Marriages need cash and love
Updated: 2011-10-18 08:33
By Jiang Xueqing (China Daily)
A young couple say their oaths at a marriage registration office in Wuxi city, Jiangsu province. [Chang Lin / for China Daily]
Only thing of value
The high pressure of city living forces people to become humble and practical in the real world, despite their noble pursuit of true love. In the eyes of ordinary people, owning a home is extremely important, said Jia Mingjun, founder and partner of the Shanghai Whole-Guard Law Firm.
"Our lawyers have been terribly busy answering phone calls since the Supreme Court announced the new interpretation of the Marriage Law," Jia said. He handled an average of 100 divorce cases a year from 2003 to 2006 and now deals only with cases concerning famous entrepreneurs and stars.
"Almost all divorce cases of ordinary people involve house properties. Unlike rich couples who care more about the partition of stocks, ordinary couples have nothing valuable to divide other than their houses."
According to the Ministry of Civil Affairs, about 2.68 million couples divorced last year, and 668,000 of them went to court. During the past five years, the divorced population has increased by 7 percent on average every year.
To avert possible legal disputes after marriage, a growing number of people have signed or prepared to sign prenuptial property agreements. Such contracts used to be considered a sign of distrust between a couple or lack of confidence in a marriage, and therefore were unacceptable to most Chinese.
Before marrying Wang Haoyu two years ago, Cui Yin bought a house in the Pudong New Area in Shanghai. The 90-square-meter house cost 1.43 million yuan, including an initial payment of 800,000 yuan.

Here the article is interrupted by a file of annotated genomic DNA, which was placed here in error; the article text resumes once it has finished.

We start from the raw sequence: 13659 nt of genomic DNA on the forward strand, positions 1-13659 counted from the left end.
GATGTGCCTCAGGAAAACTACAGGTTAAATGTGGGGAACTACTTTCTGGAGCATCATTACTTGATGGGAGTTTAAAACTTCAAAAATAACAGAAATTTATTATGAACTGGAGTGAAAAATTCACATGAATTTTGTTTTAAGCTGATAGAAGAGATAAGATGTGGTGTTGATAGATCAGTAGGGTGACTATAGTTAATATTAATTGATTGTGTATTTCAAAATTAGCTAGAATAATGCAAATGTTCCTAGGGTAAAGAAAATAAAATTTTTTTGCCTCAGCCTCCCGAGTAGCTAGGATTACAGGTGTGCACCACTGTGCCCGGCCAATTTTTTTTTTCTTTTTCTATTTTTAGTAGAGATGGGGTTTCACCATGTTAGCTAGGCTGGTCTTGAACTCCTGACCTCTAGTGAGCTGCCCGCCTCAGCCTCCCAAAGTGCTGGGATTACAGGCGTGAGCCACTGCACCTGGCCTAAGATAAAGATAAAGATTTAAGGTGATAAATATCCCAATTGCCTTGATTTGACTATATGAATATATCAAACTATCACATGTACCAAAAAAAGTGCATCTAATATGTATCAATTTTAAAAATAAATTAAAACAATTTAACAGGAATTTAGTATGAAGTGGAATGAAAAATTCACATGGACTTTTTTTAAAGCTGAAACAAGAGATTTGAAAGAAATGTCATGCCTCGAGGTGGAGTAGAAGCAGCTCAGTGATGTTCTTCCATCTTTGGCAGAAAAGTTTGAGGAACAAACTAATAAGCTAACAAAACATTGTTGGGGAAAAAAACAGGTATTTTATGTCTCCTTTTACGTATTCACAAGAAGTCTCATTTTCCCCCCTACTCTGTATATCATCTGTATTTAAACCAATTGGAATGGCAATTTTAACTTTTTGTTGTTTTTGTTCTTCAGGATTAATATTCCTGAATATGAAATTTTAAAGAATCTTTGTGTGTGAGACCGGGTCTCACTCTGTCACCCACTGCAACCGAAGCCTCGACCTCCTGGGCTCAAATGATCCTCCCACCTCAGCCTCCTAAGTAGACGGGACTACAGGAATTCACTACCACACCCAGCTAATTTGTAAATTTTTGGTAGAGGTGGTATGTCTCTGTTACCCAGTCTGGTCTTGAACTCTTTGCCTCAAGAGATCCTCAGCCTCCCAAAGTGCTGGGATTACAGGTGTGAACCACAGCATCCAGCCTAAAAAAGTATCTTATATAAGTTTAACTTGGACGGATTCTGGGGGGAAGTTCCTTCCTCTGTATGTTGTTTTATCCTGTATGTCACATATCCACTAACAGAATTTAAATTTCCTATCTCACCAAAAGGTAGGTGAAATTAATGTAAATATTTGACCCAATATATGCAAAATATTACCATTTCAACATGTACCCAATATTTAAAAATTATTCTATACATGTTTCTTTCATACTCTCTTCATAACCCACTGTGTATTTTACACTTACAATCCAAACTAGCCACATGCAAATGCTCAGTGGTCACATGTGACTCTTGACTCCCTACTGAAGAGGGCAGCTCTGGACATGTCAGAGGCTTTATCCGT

At the time, the 35-year-old human resources director earned a salary 10 times greater than her fiance's. She could afford the initial payment on her own, and Wang contributed 200,000 yuan as part of the mortgage payment. The couple later wrote and signed an agreement acknowledging that the house belongs solely to Cui.
"My husband is very rational, so he had no objections to the agreement," said Cui, who now has a 1-year-old daughter. "I don't think it will do any harm to the love between us. Besides, the house was indeed earned by my hard work in the past."
During the past two years, the value of the home has grown from 16,000 yuan to 22,000 yuan a square meter. She said if they filed for divorce one day - although unlikely - she would keep the house and give part of its increased value to her husband, based on his contribution to mortgage repayment.
According to a 2008 Baihe survey of more than 2 million people in large and medium-sized cities, 44 percent have an open attitude toward prenuptial property agreements. Only 3 percent are unwilling to accept them.
Who's in charge?
As more women become financially independent, the way a couple spends money is also changing. When Hu Jingjing talked to her friends about family finance, she was surprised to hear that many couples spend their money separately rather than putting it together.
Fan Weimin, a 36-year-old corporate lawyer who lives in Beijing, and his wife, Zhou Nan, also a lawyer, have separate bank accounts. They pay for their own clothes and other everyday expenditures. When it comes to family expenses such as groceries, electricity and household appliances, either of them will pay, although the husband is more likely to.
Some of their friends have joint bank accounts to pay for common expenses of the family, but Fan believes that will only turn into an excuse for a quarrel.
"Who should be in charge of the joint bank account will become a problem," he said. "The wife certainly hopes that the account is in her hand so she will have a sense of security, but what if the husband also wants to take control of the money? Then they have to negotiate to reach an agreement."
He said that who is in charge of the money does not really matter, as long as both sides are honest about their incomes and disclose their banking information to each other.
Nowadays, more and more city couples have separate bank accounts and go Dutch in everyday expenses. Many of them still believe in love and consider mutual trust, tolerance and a sense of responsibility as key elements of a successful marriage.
"We've got to have faith in marriage, although conflicts between a couple are unavoidable," Fan said.
"Since we are tied with another person, we don't have to face the world alone, but have someone beside us to deal with it together. It's such a warm feeling."